Have you been asked to take on the role of part time cleaner in your facility or business? If so, welcome to the club!

With the COVID-19 virus still widespread across the U.S., employers everywhere, from schools, offices, athletic facilities, movie theaters, hotels, restaurants, hospitals, and more, are asking non-cleaning staff to clean.

In a recent back to school survey, more than half (58%) of 120 educators polled responded that they would be asking current staff members/teachers to do some cleaning and disinfecting as part of their regular duties. In other facilities, box office staff, airline gate attendants, check-out clerks, nurses, receptionists and more are being asked to help out with daily cleaning and disinfecting of frequently touched and shared surfaces. The CDC has even stated in the Reopening Guidance for Cleaning and Disinfecting Public Spaces, Workplaces, Businesses, Schools, and Homes, that “This guidance is intended for all Americans.”

Depending on your personality and past experiences, you may have had any one of these three reactions:

  1. What? No way, cleaning isn’t in my job description and I don’t have time for that!
  2. Great, cleaning is easy enough. I just use common sense, right?
  3. OK, but I don’t know how to clean properly. Where do I get training?

The good news is that no matter which group you fall into, the COVID-19 pandemic is offering up an opportunity to learn about something many of us wouldn’t have taken the time to do before. And that is how to clean and disinfect properly.

The truth is, although many don’t realize it, properly cleaning and disinfecting surfaces takes education, training, and even practice to perfect. In fact, there is an entire industry focused on helping to ensure that cleaning professionals get what they need to do their job well. IICRC, ISSA, and AHE are just a few examples of organizations with this goal in mind.

While your employer is ultimately responsible for making sure you are educated and trained, here are some basics to help get you started. You can use this information to talk to your employer about what’s important, and potentially even as a starting place for a “new cleaner” training guide for your facility.

What is the difference between cleaning, sanitizing, and disinfecting?

  • Cleaning is the physical removal of unwanted matter, including dirt, dust, soil and some pathogens.
  • Sanitizing is the killing of bacteria, and is most often applicable in food service.
  • Disinfecting destroys or inactivates both the bacteria and viruses (like SARS-CoV-2) on hard, nonporous surfaces. 

Does cleaning always need to be done before disinfecting?

No. Cleaning and disinfecting can be done at the same time if these criteria are met:

  • The surface is free of visible soil.
  • The product is a “one-step” cleaner disinfectant, which means the product is both a cleaner and disinfectant.

How can I be sure I’m using a product that kills “xyz” germ?

  • Check the back label on the product. If the product has an EPA Registration number and says that it kills “xyz” germ then you can be confident that the product works. Just make sure to also read the directions for use, including the dilution ratios if appropriate, on the label and follow them in practice.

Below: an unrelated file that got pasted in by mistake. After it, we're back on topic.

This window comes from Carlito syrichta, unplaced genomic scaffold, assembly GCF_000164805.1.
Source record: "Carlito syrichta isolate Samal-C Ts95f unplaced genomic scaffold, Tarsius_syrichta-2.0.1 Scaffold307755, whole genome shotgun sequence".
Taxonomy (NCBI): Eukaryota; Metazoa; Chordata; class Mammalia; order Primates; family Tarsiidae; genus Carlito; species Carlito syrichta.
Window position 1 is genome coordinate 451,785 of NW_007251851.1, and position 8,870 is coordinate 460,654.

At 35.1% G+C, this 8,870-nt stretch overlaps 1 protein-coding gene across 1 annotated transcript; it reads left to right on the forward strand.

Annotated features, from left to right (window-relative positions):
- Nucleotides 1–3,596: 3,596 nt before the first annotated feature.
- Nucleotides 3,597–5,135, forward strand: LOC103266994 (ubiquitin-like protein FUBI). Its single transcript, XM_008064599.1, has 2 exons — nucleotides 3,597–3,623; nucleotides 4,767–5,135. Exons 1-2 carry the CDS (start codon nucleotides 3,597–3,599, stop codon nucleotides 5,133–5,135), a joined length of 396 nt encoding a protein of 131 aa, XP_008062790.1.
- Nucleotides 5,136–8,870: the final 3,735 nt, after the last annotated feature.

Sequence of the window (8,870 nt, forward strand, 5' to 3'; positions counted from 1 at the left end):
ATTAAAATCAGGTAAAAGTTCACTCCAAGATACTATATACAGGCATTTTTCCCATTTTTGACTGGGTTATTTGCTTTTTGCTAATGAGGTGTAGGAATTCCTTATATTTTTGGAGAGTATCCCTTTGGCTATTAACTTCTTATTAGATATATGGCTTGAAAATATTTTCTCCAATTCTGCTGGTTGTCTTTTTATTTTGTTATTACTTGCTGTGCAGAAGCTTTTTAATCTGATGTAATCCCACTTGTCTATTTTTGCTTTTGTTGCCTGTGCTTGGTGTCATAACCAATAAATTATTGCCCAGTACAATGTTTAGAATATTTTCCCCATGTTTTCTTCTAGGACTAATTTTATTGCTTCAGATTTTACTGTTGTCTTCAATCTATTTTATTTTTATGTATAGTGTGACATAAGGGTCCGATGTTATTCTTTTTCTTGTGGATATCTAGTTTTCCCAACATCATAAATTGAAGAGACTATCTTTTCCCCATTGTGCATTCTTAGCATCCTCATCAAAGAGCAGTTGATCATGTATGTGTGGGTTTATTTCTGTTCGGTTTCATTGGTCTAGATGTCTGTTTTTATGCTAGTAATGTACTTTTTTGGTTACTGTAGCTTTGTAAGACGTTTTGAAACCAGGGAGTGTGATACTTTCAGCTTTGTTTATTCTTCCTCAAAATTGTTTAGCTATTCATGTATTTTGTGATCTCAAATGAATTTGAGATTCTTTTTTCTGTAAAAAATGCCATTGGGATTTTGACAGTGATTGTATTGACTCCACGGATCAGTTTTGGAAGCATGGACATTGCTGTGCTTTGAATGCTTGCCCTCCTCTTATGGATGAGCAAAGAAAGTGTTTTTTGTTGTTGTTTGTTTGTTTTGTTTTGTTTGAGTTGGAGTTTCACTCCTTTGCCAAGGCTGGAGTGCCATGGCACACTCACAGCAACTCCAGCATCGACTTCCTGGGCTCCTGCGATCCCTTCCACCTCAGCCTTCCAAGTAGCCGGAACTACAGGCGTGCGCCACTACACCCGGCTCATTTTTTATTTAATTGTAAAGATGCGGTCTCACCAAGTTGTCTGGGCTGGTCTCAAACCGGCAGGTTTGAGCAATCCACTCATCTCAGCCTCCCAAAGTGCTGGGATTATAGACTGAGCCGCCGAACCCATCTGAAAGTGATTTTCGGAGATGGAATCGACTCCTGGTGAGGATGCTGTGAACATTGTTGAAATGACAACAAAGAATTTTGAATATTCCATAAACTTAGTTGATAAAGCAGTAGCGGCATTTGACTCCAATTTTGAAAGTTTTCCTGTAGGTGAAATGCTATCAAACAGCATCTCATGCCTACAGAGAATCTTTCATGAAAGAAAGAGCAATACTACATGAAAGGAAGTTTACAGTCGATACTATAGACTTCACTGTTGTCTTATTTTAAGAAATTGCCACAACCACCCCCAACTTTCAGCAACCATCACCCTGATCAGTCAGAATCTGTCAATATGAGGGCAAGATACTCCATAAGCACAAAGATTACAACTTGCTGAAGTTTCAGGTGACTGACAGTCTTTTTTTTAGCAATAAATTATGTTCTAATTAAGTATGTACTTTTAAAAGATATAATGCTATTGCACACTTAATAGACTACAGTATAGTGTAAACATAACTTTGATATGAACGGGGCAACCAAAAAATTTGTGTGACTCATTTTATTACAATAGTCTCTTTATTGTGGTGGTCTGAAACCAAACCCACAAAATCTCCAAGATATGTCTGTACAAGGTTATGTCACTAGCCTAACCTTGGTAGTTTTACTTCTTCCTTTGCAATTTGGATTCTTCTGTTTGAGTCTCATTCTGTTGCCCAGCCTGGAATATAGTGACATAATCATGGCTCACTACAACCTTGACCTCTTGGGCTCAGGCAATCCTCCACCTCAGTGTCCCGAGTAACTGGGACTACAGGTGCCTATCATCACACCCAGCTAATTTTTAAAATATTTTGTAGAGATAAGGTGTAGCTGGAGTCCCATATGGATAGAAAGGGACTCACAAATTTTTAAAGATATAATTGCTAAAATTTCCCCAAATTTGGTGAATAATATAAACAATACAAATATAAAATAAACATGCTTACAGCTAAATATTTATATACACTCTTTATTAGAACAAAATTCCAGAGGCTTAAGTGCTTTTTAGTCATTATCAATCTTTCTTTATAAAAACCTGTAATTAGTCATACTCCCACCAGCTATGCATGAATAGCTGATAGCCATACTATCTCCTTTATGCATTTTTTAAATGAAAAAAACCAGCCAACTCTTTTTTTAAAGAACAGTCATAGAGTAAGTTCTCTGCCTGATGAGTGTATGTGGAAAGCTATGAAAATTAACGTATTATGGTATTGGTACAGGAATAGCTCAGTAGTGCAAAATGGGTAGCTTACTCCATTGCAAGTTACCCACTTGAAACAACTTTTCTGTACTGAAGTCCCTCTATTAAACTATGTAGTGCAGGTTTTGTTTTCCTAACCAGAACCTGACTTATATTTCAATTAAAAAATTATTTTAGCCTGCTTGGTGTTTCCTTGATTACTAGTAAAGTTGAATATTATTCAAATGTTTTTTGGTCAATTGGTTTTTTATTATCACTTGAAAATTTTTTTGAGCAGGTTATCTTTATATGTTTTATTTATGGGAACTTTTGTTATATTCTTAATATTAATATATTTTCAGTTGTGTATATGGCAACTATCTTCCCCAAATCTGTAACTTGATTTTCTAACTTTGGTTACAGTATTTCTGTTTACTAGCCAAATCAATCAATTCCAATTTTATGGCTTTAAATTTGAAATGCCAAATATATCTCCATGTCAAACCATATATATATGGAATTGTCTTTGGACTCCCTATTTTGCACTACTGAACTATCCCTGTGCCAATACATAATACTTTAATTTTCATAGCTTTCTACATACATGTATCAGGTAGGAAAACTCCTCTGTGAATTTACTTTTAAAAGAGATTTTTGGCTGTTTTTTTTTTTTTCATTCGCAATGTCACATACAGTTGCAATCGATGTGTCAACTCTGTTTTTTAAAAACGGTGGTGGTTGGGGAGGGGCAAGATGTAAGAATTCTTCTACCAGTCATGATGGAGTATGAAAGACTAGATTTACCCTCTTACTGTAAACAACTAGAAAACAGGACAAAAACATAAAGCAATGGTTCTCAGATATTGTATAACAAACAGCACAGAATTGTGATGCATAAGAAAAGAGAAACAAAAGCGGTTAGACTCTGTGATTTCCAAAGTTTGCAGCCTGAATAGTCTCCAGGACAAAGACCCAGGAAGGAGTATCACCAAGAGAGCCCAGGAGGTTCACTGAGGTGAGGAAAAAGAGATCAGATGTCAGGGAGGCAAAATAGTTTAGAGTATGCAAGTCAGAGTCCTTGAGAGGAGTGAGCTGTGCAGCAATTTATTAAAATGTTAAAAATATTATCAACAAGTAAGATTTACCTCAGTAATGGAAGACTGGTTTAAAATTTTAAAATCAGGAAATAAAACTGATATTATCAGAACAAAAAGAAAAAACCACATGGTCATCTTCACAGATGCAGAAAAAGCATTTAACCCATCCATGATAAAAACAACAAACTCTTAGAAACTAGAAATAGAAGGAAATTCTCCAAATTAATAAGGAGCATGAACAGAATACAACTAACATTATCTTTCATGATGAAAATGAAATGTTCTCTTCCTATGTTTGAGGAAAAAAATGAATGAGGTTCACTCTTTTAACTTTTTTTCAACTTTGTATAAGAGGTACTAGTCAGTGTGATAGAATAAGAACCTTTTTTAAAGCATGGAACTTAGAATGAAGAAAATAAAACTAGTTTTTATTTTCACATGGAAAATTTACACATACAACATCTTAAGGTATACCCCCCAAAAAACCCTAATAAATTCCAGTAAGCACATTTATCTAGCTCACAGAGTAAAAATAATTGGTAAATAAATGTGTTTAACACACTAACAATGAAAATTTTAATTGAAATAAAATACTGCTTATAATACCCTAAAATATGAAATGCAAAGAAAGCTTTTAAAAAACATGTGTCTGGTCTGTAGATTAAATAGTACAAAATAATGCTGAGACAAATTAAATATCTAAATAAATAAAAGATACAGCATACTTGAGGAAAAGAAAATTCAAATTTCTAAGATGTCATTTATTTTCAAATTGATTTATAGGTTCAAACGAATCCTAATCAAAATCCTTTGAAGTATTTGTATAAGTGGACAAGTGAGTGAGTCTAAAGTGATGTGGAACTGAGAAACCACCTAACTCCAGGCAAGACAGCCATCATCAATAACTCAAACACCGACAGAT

• For SARS-CoV-2, the virus that causes COVID-19, make sure you are using an EPA-registered product on list N.
  • Never mix cleaning products! This is important for efficacy AND safety.

What else is important to understand about the product, and where can I get the information?

  • What the contact time is — see the product label
  • What Personnel Protective Equipment (PPE) and precautions are needed to protect you from:
    • The product — see the product label
    • The contaminants (e.g., SARS-CoV-2) in the environment — check with your employer and the CDC website.
  • How to store and dispose of the product safely — see the product label
  • Mixing/dilution information — see the product label

What else do I need to know to clean and disinfect properly?

  • Know what you are responsible for and how often you should be cleaning and disinfecting. Ask your employer for clarity if not clear.
  • Focus on preventing cross contamination — this is what happens when germs are inadvertently spread from one area to another. Here are some best practices to help avoid cross contamination during cleaning and disinfecting:
    • Always clean from top to bottom so the dirt, dust and pathogens that fall down will get cleaned up as you move lower.
    • Always clean from clean to dirty to avoid spreading germs from dirty areas to clean areas.
    • Fold each cloth until it is the size of your hand. After each use, find a clean side of the cloth to use on the next surface.
  • Know what jobs require the professional custodial/EVS team (e.g., blood and body fluid clean-up) and call them when needed instead of doing it yourself.

COVID-19 has presented us with quite a challenge to say the least. Fortunately, there have also been a few “silver linings” along the way. One is the knowledge and skills about cleaning and disinfecting properly that few had before. If you have been asked to take on additional cleaning and disinfecting responsibilities as part of your current role, as in any profession, education and training on how to do the job right are essential. This will not only help ensure goals of the job (e.g., to reduce the spread of germs in the environment) are achieved, but to also ensure that the job is done safely.

For the latest information on COVID-19 and variants, visit our CloroxPro COVID-19 Hub.